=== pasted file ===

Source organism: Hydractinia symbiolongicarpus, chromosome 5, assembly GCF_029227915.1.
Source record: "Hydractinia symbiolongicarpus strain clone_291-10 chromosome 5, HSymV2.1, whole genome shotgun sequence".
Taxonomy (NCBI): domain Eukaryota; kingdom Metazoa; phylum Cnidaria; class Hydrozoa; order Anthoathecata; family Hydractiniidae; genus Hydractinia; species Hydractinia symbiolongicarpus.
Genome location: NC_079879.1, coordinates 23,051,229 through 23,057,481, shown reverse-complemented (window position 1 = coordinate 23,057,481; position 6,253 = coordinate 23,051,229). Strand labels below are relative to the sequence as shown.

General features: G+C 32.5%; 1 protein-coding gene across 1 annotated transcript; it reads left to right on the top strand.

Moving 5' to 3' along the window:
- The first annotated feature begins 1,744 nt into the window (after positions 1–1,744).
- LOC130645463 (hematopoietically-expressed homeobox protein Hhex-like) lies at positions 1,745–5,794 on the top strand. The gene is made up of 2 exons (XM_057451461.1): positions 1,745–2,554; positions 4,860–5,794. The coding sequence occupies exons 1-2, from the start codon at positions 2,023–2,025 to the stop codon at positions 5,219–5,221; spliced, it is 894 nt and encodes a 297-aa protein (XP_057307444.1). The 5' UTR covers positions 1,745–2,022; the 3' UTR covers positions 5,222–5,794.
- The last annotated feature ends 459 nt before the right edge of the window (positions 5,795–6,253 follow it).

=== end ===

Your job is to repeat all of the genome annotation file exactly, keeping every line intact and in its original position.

Source organism: Hydractinia symbiolongicarpus, chromosome 5, assembly GCF_029227915.1.
Source record: "Hydractinia symbiolongicarpus strain clone_291-10 chromosome 5, HSymV2.1, whole genome shotgun sequence".
Taxonomy (NCBI): domain Eukaryota; kingdom Metazoa; phylum Cnidaria; class Hydrozoa; order Anthoathecata; family Hydractiniidae; genus Hydractinia; species Hydractinia symbiolongicarpus.
Genome location: NC_079879.1, coordinates 23,051,229 through 23,057,481, shown reverse-complemented (window position 1 = coordinate 23,057,481; position 6,253 = coordinate 23,051,229). Strand labels below are relative to the sequence as shown.

General features: G+C 32.5%; 1 protein-coding gene across 1 annotated transcript; it reads left to right on the top strand.

Moving 5' to 3' along the window:
- The first annotated feature begins 1,744 nt into the window (after positions 1–1,744).
- LOC130645463 (hematopoietically-expressed homeobox protein Hhex-like) lies at positions 1,745–5,794 on the top strand. The gene is made up of 2 exons (XM_057451461.1): positions 1,745–2,554; positions 4,860–5,794. The coding sequence occupies exons 1-2, from the start codon at positions 2,023–2,025 to the stop codon at positions 5,219–5,221; spliced, it is 894 nt and encodes a 297-aa protein (XP_057307444.1). The 5' UTR covers positions 1,745–2,022; the 3' UTR covers positions 5,222–5,794.
- The last annotated feature ends 459 nt before the right edge of the window (positions 5,795–6,253 follow it).